Tracker’s gift is his nose, a sense of smell so precise that he can pinpoint individuals miles away like a super-powered bloodhound. After fleeing home and the violent man he’s only just learned was not his father, Tracker takes up with a witch — or more precisely, an antiwitch — who rescues unwanted children, some with bizarre physical deformities, who would have otherwise been killed outright. Though Tracker doesn’t know it yet, they’ll be the closest thing he has to family. Here Tracker also meets a man called the Leopard, because that’s what he shape-shifts into. Leopard will become the kind of lifelong friend that Tracker fights and falls out with as much as he feels love and loyalty towards. The complex relationship dynamic between these two is just one of many things that add tension and release to the narrative.

Years pass, and Tracker earns his living as a kind of ancient African private eye, sniffing out wayward husbands and such. Leopard shows up out of the blue, and offers Tracker work locating a small boy who has been missing for three years. Multiple people seem to be searching for the kid, including Amadu, a noxious slave trader; the Sogolon, a moon witch; and Bunshi, a mysterious woman who shape-shifts into a kind of black oil that oozes down walls and along floors. Tracker is skeptical of the whole situation. No one seems to be telling a consistent story about the circumstances behind the boy’s abduction, let alone who the boy even is, why he’s so important, and why people end up violently dead wherever the boy gets taken. And Tracker is also sure any small child gone for three years, even if he is still alive, will be so completely bonded to his kidnappers that rescuing him is pointless.

But Tracker goes along with the plan, only to learn to his horror that one of the mercenaries on the search team he’ll be joining is a man named Nyka, a former companion who committed a horrific act of betrayal. (The betrayal that caused Tracker to lose one of his eyes, in fact.) So it is that vengeance, as much as anything else, becomes a huge motive for Tracker. But as the story progresses and the fellowship, so to speak, splits up and reforms and splits up time and again, Tracker unexpectedly meets characters with whom he’ll share new bonds. There is Mossi, a prefect in the city of Kongor who joins the search without intending to, and who becomes the person who shows Tracker real love for perhaps the very first time. And there’s Sadogo, a member of the Ogo race of giants — although he really hates that term. He’s big enough to punch holes through solid rock, but there’s also a real pathos to his character. Drawn into the life of being a hired killer for one of the Southern kings, Sadogo actually feels every death he has caused very deeply, and his monologue halfway through the book recounting his life story is a little masterpiece of writing all on its own.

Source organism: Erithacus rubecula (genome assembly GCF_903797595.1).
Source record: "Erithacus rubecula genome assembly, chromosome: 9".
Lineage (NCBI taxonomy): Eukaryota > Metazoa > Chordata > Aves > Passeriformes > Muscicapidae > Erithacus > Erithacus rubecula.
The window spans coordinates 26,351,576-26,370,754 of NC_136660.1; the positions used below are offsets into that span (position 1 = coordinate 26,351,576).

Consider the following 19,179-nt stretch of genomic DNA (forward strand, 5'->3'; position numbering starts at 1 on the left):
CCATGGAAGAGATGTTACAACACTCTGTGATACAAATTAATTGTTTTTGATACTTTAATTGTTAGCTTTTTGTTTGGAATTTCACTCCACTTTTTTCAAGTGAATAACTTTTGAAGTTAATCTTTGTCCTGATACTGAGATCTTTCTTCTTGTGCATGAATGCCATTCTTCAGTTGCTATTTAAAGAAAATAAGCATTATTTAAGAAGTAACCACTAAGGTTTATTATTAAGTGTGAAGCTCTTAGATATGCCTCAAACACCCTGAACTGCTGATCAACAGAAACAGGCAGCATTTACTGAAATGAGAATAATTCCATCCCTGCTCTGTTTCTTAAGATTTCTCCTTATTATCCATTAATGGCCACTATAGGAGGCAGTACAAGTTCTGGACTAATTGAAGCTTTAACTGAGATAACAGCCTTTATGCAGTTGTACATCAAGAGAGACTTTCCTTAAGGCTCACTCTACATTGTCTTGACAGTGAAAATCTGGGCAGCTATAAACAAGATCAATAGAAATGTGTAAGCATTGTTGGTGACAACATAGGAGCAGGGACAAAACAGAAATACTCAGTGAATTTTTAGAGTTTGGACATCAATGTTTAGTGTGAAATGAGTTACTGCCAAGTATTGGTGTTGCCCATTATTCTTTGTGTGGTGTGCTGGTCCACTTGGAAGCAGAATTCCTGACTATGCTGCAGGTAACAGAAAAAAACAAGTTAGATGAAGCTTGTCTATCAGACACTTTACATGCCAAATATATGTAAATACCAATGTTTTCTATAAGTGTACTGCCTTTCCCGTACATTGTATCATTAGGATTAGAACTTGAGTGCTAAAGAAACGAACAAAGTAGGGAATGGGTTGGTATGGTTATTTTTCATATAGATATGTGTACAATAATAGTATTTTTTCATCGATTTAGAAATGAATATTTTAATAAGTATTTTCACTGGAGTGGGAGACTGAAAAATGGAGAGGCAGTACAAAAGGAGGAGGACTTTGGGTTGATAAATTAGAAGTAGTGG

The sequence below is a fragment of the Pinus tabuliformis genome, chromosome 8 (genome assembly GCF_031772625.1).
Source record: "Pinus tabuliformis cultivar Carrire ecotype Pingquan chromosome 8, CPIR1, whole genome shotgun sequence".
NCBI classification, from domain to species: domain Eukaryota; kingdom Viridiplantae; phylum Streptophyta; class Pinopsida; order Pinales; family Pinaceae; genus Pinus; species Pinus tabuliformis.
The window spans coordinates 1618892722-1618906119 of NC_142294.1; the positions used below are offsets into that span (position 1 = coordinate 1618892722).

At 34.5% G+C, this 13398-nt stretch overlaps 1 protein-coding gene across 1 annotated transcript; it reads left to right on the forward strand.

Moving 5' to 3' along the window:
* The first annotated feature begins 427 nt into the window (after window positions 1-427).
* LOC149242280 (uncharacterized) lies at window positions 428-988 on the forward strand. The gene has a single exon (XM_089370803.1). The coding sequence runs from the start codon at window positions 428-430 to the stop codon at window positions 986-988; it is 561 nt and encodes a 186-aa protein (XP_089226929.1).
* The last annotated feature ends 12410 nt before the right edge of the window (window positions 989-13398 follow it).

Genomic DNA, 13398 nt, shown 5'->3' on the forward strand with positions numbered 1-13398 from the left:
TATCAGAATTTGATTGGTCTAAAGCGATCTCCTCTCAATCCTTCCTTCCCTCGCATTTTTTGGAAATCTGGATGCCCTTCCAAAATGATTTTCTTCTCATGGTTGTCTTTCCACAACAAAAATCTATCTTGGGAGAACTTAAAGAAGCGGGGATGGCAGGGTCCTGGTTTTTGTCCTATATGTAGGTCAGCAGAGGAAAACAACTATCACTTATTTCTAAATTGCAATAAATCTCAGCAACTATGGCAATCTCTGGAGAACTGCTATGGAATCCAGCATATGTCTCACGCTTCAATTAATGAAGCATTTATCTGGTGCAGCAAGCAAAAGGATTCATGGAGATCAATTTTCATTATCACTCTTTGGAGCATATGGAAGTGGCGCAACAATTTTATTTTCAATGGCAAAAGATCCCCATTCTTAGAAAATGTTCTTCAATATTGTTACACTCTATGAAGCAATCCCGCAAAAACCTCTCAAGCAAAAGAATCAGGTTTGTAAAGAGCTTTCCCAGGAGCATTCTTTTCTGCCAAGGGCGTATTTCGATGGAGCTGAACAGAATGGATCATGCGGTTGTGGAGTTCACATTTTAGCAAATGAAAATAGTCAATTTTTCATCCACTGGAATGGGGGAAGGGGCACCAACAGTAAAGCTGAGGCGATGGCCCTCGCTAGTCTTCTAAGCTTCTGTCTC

Black Leopard, Red Wolf is an unflinchingly adult story, packed to the very rafters with graphic sex, graphic violence, and graphic sexual violence. But it also has a rich, ribald — well, to be honest, perfectly filthy — sense of humor. And James’s characters are, at their very best, drawn with great warmth and compassion. (Though it must be said in perfect honesty that the book’s female characters tend to be less sympathetic.) Tracker isn’t often easy to like, but he’s compelling and very human in all his flaws and rough edges. That first hundred pages I mentioned earlier are instrumental in helping readers acclimate to the story’s unique challenges, particularly Tracker’s narration, the use of dialect and syntax, the way Tracker will often bounce events around in sequence. Much of the experience of the book is in learning your own strategies for reading it and absorbing its distinct voice. It might sound like James is asking a bit much of the reader here, but stick with it and the rewards are plentiful. If anything, it can be a bit too much, leaving your head practically swimming. My solution was to give myself plenty of time, not to rush.

In the end, there’s so much here that it’s hard to fathom Black Leopard, Red Wolf has two entire sequels coming. Naturally the explicit nature of much of the content alone dictates that it isn’t a book for everyone.

But once the book gets you under its spell it’s hard to break free. And for all his literary pedigree, it’s obvious that Marlon James is just having a complete blast with all of this. When it’s time to turn on the carnage and get down to some bone-crunching fight scenes, James throws himself into the action with so much gusto it’s as if he’s imagining himself directing a Marvel movie. Sure, the book could have used plenty of tightening here and there — which is something I find to say about nearly any fantasy that tips the scales at 600 pages or more — but for the most part, Black Leopard, Red Wolf manages to be that rare book that’s an intellectual feast, an emotional odyssey, and a straight-up kick in the ass all at once. It’s a novel that claws, bites, and draws blood. You wouldn’t have it any other way.

Followed by a sequel.